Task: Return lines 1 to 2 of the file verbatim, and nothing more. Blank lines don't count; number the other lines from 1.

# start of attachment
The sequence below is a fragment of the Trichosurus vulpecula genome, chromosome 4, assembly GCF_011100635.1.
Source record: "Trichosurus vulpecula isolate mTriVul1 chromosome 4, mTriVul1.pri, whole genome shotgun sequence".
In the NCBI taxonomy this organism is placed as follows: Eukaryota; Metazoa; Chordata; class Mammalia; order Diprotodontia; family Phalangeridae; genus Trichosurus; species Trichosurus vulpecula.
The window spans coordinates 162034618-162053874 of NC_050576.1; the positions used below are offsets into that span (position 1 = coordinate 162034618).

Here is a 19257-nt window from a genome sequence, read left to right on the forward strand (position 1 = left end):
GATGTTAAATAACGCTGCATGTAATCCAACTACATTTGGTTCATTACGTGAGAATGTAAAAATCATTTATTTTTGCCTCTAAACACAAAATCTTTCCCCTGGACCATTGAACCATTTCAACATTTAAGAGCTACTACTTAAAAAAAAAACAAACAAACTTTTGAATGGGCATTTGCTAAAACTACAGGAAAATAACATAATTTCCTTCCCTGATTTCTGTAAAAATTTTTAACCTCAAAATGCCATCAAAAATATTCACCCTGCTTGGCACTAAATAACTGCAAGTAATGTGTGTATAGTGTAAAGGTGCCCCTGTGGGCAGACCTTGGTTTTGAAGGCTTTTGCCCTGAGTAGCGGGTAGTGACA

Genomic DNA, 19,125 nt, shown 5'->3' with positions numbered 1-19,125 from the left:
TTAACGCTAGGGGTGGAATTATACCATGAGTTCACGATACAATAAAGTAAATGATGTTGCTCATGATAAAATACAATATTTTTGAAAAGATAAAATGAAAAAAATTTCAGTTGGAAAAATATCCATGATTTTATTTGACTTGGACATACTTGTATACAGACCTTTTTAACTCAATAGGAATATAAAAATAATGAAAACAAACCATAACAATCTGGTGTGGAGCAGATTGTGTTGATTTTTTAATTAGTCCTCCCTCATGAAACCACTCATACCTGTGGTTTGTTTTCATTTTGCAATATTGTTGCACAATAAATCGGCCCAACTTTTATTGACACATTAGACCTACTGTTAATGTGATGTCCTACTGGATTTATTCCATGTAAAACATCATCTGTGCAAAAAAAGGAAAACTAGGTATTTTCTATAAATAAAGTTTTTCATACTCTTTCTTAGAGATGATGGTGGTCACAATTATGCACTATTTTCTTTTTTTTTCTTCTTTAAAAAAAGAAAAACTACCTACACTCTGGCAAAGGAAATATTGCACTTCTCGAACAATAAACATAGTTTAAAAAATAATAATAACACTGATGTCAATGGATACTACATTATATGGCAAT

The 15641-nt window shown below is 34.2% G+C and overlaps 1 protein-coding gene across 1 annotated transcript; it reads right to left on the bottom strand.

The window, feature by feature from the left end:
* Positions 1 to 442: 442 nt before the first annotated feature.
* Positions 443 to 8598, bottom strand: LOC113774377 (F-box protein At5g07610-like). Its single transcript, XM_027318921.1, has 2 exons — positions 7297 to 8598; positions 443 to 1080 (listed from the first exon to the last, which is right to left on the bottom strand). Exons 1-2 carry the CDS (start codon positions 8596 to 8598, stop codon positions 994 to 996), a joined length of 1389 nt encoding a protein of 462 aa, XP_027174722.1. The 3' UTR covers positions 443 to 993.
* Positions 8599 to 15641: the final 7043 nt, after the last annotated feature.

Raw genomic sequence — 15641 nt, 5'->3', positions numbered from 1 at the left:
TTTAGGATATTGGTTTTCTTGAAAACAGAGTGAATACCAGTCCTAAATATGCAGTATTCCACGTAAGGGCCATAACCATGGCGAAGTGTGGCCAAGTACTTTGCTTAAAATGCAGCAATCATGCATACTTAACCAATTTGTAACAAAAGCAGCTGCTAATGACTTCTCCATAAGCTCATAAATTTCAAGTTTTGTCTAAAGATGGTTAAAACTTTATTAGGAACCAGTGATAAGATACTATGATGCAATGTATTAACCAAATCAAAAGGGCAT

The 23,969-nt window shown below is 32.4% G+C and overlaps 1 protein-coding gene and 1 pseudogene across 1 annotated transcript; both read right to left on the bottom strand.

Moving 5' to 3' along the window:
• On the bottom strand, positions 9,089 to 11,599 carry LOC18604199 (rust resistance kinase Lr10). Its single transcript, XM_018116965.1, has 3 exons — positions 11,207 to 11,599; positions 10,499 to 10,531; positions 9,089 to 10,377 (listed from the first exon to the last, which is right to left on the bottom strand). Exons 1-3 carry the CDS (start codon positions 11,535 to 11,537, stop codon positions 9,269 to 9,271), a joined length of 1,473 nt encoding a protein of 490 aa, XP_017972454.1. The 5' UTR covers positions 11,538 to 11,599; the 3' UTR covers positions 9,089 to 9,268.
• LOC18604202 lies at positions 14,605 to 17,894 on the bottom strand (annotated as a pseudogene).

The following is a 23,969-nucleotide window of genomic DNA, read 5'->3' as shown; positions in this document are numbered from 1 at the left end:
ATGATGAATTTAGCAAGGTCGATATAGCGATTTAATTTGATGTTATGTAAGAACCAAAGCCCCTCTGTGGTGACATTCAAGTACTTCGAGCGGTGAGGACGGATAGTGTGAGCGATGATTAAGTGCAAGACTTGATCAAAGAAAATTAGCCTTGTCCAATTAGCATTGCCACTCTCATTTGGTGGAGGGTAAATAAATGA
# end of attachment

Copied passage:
The sequence below is a fragment of the Trichosurus vulpecula genome, chromosome 4, assembly GCF_011100635.1.
Source record: "Trichosurus vulpecula isolate mTriVul1 chromosome 4, mTriVul1.pri, whole genome shotgun sequence".